This recipe has been devised in response to Hugh’s “Three Good Things” challenge. I am, of course, endeavouring to add beer as a sneaky fourth “good thing”. I’m adding it as a subtle addition — much the way the chefs in the TV episodes will gladly include brilliant oils, vinegars, stocks, and herbs without giving them a headline credit.
I recently found myself with a whole fallow deer carcass so I have a “glut” of venison at the moment. I figured apple + venison, a rich game meat and sweet apple… seems a pretty classic match. Amongst all the various cuts are a couple of chunky roasting muscles from each haunch (the “thick flank” I believe), this recipe makes use of one of these — it weighs in at about 850g.
I uhmmed and ahhed a lot about the third ingredient. Of all the extra bits I’d put with this what would be the natural one to highlight? Which one will shine the brightest? It became a toss–up between sage and bacon, and I settled on the bacon — adding extra punch by picking smoked bacon! Apples and pork, apples and bacon. Classic!
I’ve chosen to use Russet apples for their firm texture and slightly nutty savoury flavour. As luck would have it the day before the “apple challenge” was announced we’d picked up one of each variety of apple available at our local farmshop. We tasted all of these with some cheese, apple slices make a great alternative to crackers! So we’d got a little bit of prior research in to make an informed decision about the choice of apple. The farmshop, Willingham’s Bushel Box, is at the farm where the apples are grown — so they’re supremely local.
So, I present: Apple and bacon stuffed venison haunch joint, with apple gravy, and apple salad.
- 150g sausage meat
- 2 rashers smoked streaky bacon — roughly chopped
- 1 small Russet apple — 5mm dice
- sprig of roasmary
- sprig of sage
- 2 garlic cloves
- 6 juniper berries
- 3 tbsp of a rich red ale
- I’ve used Hardknott Infra Red, a 6% and particularly hoppy red ale from Cumbria and a long–time favourite beer of mine.
Crush up all the herbs and garlic in a pestle and mortar, loosen up with a little of the beer. With remaining beer rinse the pestle out into a bowl and add the sausage meat, diced apple, and diced bacon. Thoroughly combined, using hands of course, and ideally set aside for a while in the fridge so the flavours can develop.
- Stuffing mix above
- Venison “thick flank” — about 850g, or similar roasting cut
- 5 or 6 rashers of smoked streaky bacon
- 4 small Russet apples — quartered, unpeeled
- 6 fat garlic cloves
- Barding fat — pork back fat is the classic
- 250ml of the same red ale as used in the stuffing
- Some plain cotton string
- A large sprig of sage
Preheat oven to 220°C — or higher. (As I use very a heavy cast iron baking dish I pop that that in now too. My current oven is infuriatingly small, sticking a few kg of cold iron in it really sets the temperature back so I heat the pan up with the oven.)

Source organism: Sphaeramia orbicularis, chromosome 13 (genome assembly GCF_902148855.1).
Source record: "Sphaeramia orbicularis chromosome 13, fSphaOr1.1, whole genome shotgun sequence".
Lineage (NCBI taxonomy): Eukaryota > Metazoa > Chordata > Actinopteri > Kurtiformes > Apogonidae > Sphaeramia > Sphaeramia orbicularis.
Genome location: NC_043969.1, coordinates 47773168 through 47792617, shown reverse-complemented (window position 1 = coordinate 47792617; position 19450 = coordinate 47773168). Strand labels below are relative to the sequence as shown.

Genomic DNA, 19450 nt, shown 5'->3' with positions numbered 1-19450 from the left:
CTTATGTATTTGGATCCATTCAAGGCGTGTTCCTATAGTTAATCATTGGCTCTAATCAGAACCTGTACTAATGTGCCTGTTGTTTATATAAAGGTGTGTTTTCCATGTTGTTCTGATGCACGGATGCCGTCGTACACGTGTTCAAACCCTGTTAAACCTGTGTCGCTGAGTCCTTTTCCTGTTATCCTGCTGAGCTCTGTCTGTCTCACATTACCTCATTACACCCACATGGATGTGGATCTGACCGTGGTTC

Turn the joint of venison “ugly side up” and open it out along the grain of the meat. This is a combination of releasing the natural seams of the muscle and cutting into muscle butterfly–style. (I actually cut about 100g of meat out too to increase the size of the cavity. The offcuts are not wasted, they make a nice pre–dinner snack — dice it, mix it with left over stuffing: fry up as little patties!)
Line the middle of the opened out joint with about a strip of thinly sliced Russet apple rounds. Right down the middle lay two strips of streaky bacon, so they half lie out of the meat, put a “sausage” of just enough stuffing down the middle so that you can still comfortably wrap the meat around the lot (left over stuffing is expected — fry it up ad enjoy!) Wrap the stuffing by bringing the bacon up and over it. Lay the roast on 3 or 4 lengths of streaky bacon, which have in turn been laid on lengths of string of a suitable length to tie up the roast. It is difficult putting this to words, and it sounds more fiddly than it is by far! See the photos to get the idea:
Spread a bit of oil in the bottom of your roasting dish and place the roast into it bacon–side–up. Surround by wedges from 3 or 4 Russet apples, and the cloves of garlic which can just go in whole and unpeeled.
Into the oven for a sizzle! Do this until the outside has browned a little — 20 minutes in my case. Then reduce the heat to 180°C, baste with 3/4 of the beer, place the barding fat on top…
…and continue to roast until you reach an internal temperature of around 65°C (40 more minutes in my case). Remove from the oven and set the roast aside on a warm plate and cover with some tinfoil while it rests.
Now the apple gravy! This couldn’t be simpler. Carefully pour as much of the fat out of the roasting tin as you can, this can be discarded (or put to another use if you’re really thrifty). Remove everything remaining from the pan and place it into a food mill. Use the remaining beer to wash all you can out of the pan too. Mill it. Done! It should be a good thick consistency and beautiful rich, roasty, caramelised, beery, apple flavour. (It took quite some effort to stop myself just standing there eating this with a spoon!)
- 2 small Russet apples — medium dice
- Half a medium brown onion — fine dice
- 1 tbsp Rapeseed oil
- 1 tbsp Cider vinegar
- 3 or 4 fresh sage leaves — finely shredded
This piquant little apple salad cuts through the other rich roasty flavours in the plate — giving the whole meal a nice crisp lift. Simply toss it all together, adding pepper & salt to taste.
Slice roast, place on warmed plate, apply gravy, add a pile of fresh apple salad. Enjoy! With a glass of Hardknott’s excellent Infra Red… duh :)